|WikiProject Biography||(Rated Start-class)|
|WikiProject Vietnam||(Rated Start-class)|
Some main history knowledges in this article (WIKIPEDIA - ENGLISH) are not exact. Read and check them in other language: Vietnamese (WIKIPEDIA TIENG VIET / [Kiến Phúc]), please:
18.104.22.168 12:34, 14 June 2006 (UTC)
Some main history knowledges in this article (WIKIPEDIA - ENGLISH) are not exact. It's more suitable said that The reason of the emperor's death is in disputing. Avia 01:42, 4 July 2006 (UTC)
About the Kien Phuc (1868 – 1884)'s death, this is an article in English (of Wikipedia – English), which was not filled with the considered-and-decided-materials for citing in the historical research at all, but in it, there were only the misrepresented, distorted circumstances.
22.214.171.124 00:13, 5 July 2006 (UTC)
Read some works in Vietnamese below, and check some WRONG main history knowledges in English page (article Kien Phuc) of "Wikipedia -- English", please:
1. Trần Xuân An (Tran Xuan An, author); about Kiến Phúc, Nguyễn Văn Tường, Tôn Thất Thuyết, Gia Hưng (Hồng Hưu) & Học Phi:
2. About Kiến Phúc, Nguyễn Văn Tường, Gia Hưng...:
3. About Kiến Phúc & Tôn Thất Thuyết...:
4. Nguyễn Quốc Trị (author); about Kiến Phúc...:
5. Many authors, "Hoàng tộc lược biên" & "Nguyễn Phước tộc giản yếu"; about Kiến Phúc (Kiến Phước):
6. Quốc sử quán triều Nguyễn, “Quốc triều chính biên toát yếu”, Quốc sử quán triều Nguyễn's Vietnamese document, Publishing House Thuận Hóa, 1998, p. 548 – 555; about Kiến Phúc (Kiến Phước).
“Quốc triều chính biên toát yếu” (e-book, tr. 213 – 215):
7. Quốc sử quán triều Nguyễn, “Đại Nam thực lục chính biên”, volume 36th, Publishing House Khoa học xã hội, 1976; about Kiến Phúc (Kiến Phước).
126.96.36.199 09:20, 4 July 2006 (UTC)
Avia! Have you read those books (above)?
I think you could not say: "The reason of the emperor's death is in disputing"!
Prof. DINH XUAN LAM - JUSTIFICATION FOR NGUYEN VAN TUONG
JUSTIFICATION FOR NGUYEN VAN TUONG *
DINH XUAN LAM
Professor, Vietnam Nation University, Hanoi
Prof. Dinh Xuan Lam / Source of picture: Web News.vnu
Ho Chi Minh City Literature Publisher recently published the book “The Regent Nguyen Van Tuong (1824-1886)” by Tran Xuan An in 2004. This is a huge and carefully written book with four volumes and total pages of 983. It has a hard cover, good quality paper and printing though too few illustrations.
The book has many good points in design and content. First and foremost, it is necessary to look at the first good point that I think is decisive to its content and design, that is, the passion of the author. Right in the preface, author Tran Xuan An reveals that he is Nguyen Van Tuong’s great grandson (the fifth generation in his farther’s side); and that the book was written in honor of his great grandfather, Nguyen Van Tuong. This casts doubts on the objectiveness of the book for readers even before they start reading it. However, by reading every chapter of the book, readers will realize that the author has ensured the necessary science in its details and research methods.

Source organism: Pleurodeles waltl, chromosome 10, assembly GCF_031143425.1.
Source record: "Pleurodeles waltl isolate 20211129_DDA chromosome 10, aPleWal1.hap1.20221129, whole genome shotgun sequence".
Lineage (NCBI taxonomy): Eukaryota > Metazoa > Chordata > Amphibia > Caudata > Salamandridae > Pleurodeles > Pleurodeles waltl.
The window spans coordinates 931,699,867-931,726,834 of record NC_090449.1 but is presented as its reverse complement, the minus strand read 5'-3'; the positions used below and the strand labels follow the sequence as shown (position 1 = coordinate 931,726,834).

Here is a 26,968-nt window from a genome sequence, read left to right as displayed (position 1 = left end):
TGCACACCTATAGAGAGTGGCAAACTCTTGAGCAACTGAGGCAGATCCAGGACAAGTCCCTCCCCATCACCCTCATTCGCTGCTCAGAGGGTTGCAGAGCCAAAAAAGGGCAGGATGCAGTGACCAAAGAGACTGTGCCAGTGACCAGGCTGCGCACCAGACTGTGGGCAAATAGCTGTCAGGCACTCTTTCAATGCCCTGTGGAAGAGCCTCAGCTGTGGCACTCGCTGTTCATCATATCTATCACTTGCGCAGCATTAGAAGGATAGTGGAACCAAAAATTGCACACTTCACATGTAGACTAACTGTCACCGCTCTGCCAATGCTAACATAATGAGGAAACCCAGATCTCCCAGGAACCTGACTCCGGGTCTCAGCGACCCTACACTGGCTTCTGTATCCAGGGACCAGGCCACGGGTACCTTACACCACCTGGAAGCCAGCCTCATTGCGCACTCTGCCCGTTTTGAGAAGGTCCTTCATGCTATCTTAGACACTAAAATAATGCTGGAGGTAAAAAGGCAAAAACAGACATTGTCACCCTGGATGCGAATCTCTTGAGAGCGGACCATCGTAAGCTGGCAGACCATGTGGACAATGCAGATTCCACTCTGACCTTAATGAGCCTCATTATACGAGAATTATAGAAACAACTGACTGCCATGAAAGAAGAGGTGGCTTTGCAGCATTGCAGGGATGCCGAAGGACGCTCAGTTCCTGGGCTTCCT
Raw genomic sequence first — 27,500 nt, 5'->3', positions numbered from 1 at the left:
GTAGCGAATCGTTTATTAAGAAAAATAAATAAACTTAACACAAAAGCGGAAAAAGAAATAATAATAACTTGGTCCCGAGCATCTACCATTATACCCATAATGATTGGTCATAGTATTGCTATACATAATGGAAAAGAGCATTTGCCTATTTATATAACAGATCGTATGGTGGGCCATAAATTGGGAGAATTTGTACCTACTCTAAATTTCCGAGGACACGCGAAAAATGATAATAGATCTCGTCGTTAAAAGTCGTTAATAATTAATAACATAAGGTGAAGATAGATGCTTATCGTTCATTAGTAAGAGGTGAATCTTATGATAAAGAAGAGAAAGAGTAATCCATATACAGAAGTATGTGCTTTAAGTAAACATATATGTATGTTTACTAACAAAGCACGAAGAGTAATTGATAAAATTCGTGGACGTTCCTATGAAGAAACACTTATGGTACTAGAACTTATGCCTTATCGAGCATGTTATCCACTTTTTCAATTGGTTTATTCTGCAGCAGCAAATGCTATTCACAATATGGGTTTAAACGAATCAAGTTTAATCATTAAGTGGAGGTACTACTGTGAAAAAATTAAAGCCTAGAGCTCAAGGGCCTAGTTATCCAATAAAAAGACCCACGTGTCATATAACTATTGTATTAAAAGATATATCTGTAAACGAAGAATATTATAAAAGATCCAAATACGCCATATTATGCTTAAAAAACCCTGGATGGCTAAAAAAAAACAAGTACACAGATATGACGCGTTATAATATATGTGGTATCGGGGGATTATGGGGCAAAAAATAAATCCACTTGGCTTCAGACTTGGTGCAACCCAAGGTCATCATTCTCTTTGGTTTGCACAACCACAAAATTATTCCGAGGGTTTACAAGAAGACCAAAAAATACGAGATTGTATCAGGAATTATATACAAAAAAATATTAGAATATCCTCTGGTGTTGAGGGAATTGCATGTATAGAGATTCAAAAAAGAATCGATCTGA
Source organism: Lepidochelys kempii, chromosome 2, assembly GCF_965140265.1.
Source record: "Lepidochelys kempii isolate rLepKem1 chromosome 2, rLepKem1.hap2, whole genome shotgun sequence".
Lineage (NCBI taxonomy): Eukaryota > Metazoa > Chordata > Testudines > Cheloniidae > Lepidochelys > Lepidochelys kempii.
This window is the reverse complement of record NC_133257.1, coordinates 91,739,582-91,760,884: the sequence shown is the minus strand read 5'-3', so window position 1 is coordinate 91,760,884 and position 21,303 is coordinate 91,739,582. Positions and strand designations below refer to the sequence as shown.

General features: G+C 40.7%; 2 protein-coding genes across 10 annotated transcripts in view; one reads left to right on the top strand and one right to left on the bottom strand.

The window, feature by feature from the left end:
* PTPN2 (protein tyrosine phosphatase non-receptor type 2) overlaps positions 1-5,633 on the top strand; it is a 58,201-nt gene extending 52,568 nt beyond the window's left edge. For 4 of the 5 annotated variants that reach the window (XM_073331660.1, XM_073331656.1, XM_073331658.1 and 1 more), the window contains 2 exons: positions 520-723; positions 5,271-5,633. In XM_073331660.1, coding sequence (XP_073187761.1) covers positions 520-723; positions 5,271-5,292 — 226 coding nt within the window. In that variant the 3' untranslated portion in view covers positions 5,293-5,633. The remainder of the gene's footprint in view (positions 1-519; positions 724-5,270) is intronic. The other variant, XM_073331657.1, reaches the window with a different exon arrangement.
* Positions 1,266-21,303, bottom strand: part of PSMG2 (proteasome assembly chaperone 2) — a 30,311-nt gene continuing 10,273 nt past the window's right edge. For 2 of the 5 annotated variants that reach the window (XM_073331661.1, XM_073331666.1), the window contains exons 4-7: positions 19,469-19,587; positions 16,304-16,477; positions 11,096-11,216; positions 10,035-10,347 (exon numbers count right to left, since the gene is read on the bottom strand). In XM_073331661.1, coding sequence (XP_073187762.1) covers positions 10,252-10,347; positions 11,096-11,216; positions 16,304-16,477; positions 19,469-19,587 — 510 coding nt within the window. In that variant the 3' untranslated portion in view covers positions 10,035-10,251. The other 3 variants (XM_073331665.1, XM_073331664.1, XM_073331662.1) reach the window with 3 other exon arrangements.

The first objective the author set for himself is to return the deserved image to Nguyen Van Tuong, a historical personage, who has been intentionally blackened by the French colonists and their followers because he was their strongest opposer. It is true that in the final sentence by the Appeal Court in October 1885 (at the end of August in Lunar year of At Dau) under the ruling of the French colonist and Dong Khanh Government (according to Dai Nam thuc luc chinh bien, volume 37, and translated version by Institute of History, Social Sciences Pubisher, p. 35), Nguyen Van Tuong topped the list of four fighting supporters, even before Ton That Thuyet. At this point, we can see the cunning of French political and military leaders who intended to use Nguyen Van Tuong for their plot, but still had an eye on him during his imprisonment in Thuong Bac station on the bank of Huong River in Hue. They sent him in exile to the island when they failed to use him for their purpose. The fact that he was sent in exile to the island with other fighting supporters, including Ton That Dinh (Ton That Thuyet’s father) and Pham Than Duat (arrested on the way to the North to lead Can vuong [pro-royal] movement) was adequate evidence to confirm that he was a constant fighting supporter. His return to Hue was also in the plan of the insurgents. And it is possible that the return of Nguyen Van Tuong and three royal women to Hue (Tu Du queen mother, Trang Queen, and Hoc Queen) was primarily to negotiate with French rulers to pave way for Emperor Ham Nghi to return to Hue. This ensured the nominal existence of a state (though occupied by foreign invaders) and its royal court to prepare for its future re-establishment. However, the plan failed because the French rulers quickly established a puppet government, led by Emperor Dong Khanh. As a result, Emperor Ham Nghi and Ton That Thuyet had to prepare the army to fight against French colonialism. That explained the reason why a constant French opposer like Nguyen Van Tuong came back to Hue at that time?